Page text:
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Journal Article

Anammox Biochemistry: a Tale of Heme c Proteins


Kartal,  Boran
Research Group for Microbial Physiology, Department of Biogeochemistry, Max Planck Institute for Marine Microbiology, Max Planck Society;

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Kartal, B., & Keltjens, J. T. (2016). Anammox Biochemistry: a Tale of Heme c Proteins. Trends in Biochemical Sciences, 41: 1, pp. 998-1011.

Cite as: http://hdl.handle.net/21.11116/0000-0001-C230-D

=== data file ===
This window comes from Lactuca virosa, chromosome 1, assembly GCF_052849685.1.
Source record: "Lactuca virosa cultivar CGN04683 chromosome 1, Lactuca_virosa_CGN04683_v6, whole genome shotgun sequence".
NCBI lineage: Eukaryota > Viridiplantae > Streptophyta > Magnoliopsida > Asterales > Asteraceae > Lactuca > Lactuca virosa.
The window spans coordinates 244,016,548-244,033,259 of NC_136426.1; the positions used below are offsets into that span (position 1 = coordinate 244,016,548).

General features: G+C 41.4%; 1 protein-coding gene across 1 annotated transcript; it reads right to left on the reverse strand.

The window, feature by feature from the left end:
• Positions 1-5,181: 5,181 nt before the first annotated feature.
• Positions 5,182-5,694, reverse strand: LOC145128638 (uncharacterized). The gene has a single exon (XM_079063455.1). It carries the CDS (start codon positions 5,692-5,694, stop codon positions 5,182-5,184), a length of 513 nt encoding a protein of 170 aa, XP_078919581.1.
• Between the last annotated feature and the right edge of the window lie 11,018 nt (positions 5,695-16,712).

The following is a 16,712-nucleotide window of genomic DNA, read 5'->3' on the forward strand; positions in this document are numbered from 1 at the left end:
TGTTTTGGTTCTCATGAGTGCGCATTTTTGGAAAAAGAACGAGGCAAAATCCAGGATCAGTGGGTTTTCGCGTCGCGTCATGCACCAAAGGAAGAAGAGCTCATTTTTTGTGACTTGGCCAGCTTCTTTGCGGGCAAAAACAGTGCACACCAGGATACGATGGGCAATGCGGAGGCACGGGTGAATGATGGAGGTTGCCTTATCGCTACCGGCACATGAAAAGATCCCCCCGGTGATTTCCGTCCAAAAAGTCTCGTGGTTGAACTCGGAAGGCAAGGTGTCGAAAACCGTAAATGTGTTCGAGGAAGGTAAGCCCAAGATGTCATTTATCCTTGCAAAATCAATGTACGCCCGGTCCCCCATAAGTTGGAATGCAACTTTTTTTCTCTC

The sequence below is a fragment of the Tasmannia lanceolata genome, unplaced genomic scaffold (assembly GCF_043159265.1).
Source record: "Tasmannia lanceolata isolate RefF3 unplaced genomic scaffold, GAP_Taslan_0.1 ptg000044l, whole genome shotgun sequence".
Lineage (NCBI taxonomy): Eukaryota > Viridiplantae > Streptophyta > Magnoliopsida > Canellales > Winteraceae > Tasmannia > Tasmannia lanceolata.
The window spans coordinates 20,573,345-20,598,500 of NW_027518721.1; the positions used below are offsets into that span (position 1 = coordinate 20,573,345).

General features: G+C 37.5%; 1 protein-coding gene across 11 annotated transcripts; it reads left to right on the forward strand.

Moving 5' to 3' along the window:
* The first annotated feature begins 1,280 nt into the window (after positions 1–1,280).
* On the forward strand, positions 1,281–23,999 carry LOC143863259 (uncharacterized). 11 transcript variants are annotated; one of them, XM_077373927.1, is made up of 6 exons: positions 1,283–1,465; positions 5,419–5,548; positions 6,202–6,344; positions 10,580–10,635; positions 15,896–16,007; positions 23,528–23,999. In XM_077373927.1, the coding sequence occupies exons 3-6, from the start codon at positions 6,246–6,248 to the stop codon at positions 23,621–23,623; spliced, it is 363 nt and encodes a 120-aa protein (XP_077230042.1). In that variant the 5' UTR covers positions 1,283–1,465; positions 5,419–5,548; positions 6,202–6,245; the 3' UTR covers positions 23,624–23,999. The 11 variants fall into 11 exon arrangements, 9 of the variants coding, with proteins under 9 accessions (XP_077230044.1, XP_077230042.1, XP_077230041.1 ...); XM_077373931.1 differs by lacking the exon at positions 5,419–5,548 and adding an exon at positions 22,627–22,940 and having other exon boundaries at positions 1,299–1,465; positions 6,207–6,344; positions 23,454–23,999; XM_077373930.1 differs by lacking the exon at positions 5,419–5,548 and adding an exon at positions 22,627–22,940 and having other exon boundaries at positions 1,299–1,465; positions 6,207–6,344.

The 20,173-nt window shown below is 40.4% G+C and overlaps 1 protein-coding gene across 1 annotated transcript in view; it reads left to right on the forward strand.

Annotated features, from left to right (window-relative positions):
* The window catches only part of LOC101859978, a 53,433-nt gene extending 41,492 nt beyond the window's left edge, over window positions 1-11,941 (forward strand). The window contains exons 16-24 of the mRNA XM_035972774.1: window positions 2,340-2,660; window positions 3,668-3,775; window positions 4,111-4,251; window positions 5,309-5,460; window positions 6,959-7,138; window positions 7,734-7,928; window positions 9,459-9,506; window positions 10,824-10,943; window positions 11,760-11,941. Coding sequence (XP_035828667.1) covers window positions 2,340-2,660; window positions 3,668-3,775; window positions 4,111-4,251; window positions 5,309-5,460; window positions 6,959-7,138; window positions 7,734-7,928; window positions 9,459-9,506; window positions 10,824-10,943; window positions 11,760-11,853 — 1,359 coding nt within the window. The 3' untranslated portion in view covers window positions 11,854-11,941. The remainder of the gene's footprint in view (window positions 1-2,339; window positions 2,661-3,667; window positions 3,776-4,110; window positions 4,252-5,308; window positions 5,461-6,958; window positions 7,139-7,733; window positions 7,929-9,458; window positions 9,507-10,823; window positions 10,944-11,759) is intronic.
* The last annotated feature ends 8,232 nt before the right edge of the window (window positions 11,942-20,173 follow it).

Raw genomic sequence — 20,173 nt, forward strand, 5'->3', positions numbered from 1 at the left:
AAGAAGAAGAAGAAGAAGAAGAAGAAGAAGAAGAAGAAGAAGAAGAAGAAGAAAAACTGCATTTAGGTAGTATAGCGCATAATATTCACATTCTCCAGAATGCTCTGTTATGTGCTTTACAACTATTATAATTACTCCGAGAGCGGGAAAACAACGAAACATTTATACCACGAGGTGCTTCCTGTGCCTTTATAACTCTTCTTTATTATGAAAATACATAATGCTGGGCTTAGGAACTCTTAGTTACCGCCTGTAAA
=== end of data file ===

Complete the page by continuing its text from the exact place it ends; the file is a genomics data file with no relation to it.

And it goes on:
Anaerobic ammonium-oxidizing (anammox) bacteria are one of the latest scientific discoveries in the biogeochemical nitrogen cycle. These microorganisms are able to oxidize ammonium (NH4+) with nitrite (NO2−) as the oxidant instead of oxygen and form dinitrogen (N2) as the end product. Recent research has shed a light on the biochemistry underlying anammox metabolism with two key intermediates, nitric oxide (NO) and hydrazine (N2H4). Substrates and intermediates are converted exploiting the catalytic and electron-transfer potentials of c-type heme proteins known from numerous biochemical reactions and that have acquired new functionality in anammox biochemistry. On a global scale, anammox bacteria significantly contribute to the removal of fixed nitrogen from the environment and the process finds rapidly increasing interest in wastewater treatment.